[–]Not_Pictured 1 point  

The state has men with guns and claims to hold the power to initiate violence.

Corporations (and literally anyone else) pay the state to do bad stuff for them.

The state is the issue because anyone is an impossible number of people to regulate.

[–]Outlaw-In-Law 1 point  

I’ve witnessed such decisions on numerous occasions at various corporations over several decades. Not once have I seen those decisions made at gunpoint or under the kind of duress you’re suggesting there.

That viewpoint is nothing but an unfounded ideological belief which happens to be completely detached from economic reality.

[–]Not_Pictured 1 point  

You seem to fundamentally be misunderstanding me.

The state is only a state so long as it enforces its monopoly status as the final arbiter, and backs it up with initiatory violence. That’s a fact. That is what a state is.

As far as economic calculations, it’s widely accepted that the best return on investment is to bribe a politician. No guns necessary except the ones the state uses after being bought.

[–]OsWuScks[🍰] 3 points  

Maybe if the government didn’t make it so difficult and expensive to hire people companies wouldn’t have to resort to contractors. Capitalism isn’t to blame.


[–]The_Shadow_Monk 15 points  

So, in an area with a high concentration of tech jobs… has more lay offs in tech sector than rest of country… got it.

[–]andre2003s 1 point  

More – many top 10% earners, who happen to be concentrated in one area, are experiencing increase in income equality by dropping out (or rather “getting dropped” under the bus). Housing prices follow jobs. With more “mediocre” jobs dying the high earning jobs accumulated in certain areas. Rinse and repeat with even fewer even better paying jobs leaving more “former middle class but now unemployed” ghettos behind.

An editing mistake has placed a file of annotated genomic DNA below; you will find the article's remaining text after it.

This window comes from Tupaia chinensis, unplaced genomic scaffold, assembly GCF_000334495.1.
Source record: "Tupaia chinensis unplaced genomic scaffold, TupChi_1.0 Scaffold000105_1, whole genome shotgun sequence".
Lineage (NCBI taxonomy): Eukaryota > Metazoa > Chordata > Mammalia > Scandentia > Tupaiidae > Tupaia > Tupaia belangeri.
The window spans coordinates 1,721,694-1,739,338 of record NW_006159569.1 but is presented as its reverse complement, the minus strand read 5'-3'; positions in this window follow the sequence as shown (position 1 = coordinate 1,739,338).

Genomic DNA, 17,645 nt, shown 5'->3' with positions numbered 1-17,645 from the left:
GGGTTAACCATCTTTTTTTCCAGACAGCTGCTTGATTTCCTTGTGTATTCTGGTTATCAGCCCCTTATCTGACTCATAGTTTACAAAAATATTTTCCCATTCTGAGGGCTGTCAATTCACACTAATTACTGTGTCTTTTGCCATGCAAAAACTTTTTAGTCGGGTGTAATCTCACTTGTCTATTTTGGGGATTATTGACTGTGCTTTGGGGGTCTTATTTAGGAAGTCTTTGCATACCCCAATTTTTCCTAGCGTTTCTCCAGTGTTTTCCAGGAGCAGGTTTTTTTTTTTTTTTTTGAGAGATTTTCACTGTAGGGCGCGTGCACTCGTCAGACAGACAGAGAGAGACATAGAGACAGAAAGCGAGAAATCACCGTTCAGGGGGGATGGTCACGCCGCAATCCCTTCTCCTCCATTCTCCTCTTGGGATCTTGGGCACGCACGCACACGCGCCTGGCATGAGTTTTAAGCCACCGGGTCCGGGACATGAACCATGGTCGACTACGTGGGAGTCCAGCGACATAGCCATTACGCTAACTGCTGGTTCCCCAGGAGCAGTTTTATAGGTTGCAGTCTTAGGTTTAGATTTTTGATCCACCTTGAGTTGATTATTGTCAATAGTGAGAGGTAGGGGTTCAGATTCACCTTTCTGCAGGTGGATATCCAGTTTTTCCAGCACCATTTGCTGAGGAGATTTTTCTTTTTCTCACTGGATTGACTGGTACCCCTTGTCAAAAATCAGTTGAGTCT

[–]xiliath 17 points  

Jesus Christ everyone calm down, it’s 3000 jobs. The sky is not falling.

[–]mredofcourse 16 points  

And that’s 784 jobs a month… while adding 800 tech jobs each month.

[–]iScreme 1 point  

If those jobs being Added are filled by H1B’s… is that really a gain?

[–]mredofcourse 2 points  

If those jobs being lost are H1B’s are they really a loss?


[–]jomiran 20 points  

Whatever you do, DO NOT come to Austin. There are no jobs here and we just kicked Lyft and Uber out. Seriously. Austin is stinky and all we do is open carry guns and re-elect Ted Cruz. Stay away, it sucks here. /s

[–]shadowDodger1 3 points  

Don’t forget the humidity.

[–]jomiran 4 points  

Of course! If you’re from the Bay Area you don’t want to move to Austin and endure our miserable 500% humidity. We also have this huge flying dung beetle infestation. They just fly around and drop turd balls in our margaritas if we dare sit out on the patio despite the humidity.

[–]RileyRydem 4 points  

Ditto for San Antonio.

[–]rookieoftheyeard 9 points  

San Antonio legitimately sucks though.

[–]RileyRydem 3 points  

You’re right. It’s terrible. No one should move here, especially no one from California. Please tell everyone you know.

[–]SoftWereWorf 8 points  

Don’t worry. No one was planning on it.

[–]edfghj8976 2 points  

I lived in Austin for a month for business reasons. Holy fuck, dude. The traffic game is strong there. 35 is a total shit show.

[–]Mr_Dr_Prof_Derp 2 points  

Portland is a hell hole of year round grey skies, bad traffic from Vancouver, and hipsters. Don’t move here either.

[–]angryd0g 1 point  

At 3:00 everyday. Holy fuck.

[–]darexinfinity 1 point  

Ironically I’ve heard more places in Austin closing down.

[–]TexasLonghornz 1 point  

we just kicked Lyft and Uber out

Uber and Lyft bailed because they didn’t want to follow the same requirements that they follow in Houston and NYC. Not having either of them would be annoyance enough but let’s stop spreading the corporate bullshit that Austin “kicked them out.” They pushed for the ballot initiative in the first place and left on their own when it didn’t go the way they wanted.

[–]crs8975 1 point  

Same with Denver. This town sucks too.

[–]queen_of_the_spammed 2 points  

Funny. I heard the same about Oregon. I’m getting the feeling that nobody wants us Californians. Somedays, I feel like a Syrian trying to run from ISIS.

[–]BigC927 3 points  

I’m getting the feeling that nobody wants us Californians.

I’m quite happy living in California so the rest of the country can go fuck itself.

[–]angryd0g 1 point  

A family friend moved to Oregon from California and couldn’t find anybody for months to buy a house from. He had cash in hand and everything “Oh you’re from California? Sorry house is reserved.” He managed to get his family into a good home, but now he has to commute 2 hours a day just to teach at the EMT academy. Motherfucker is an EMS GOD but just because he is from CA people discriminated against him.

[–]nuvistor 1 point  

California will welcome him back.

I was up in Bellingham, WA and that’s the angriest town I’ve ever been in and I’ve been to Pueblo, CO.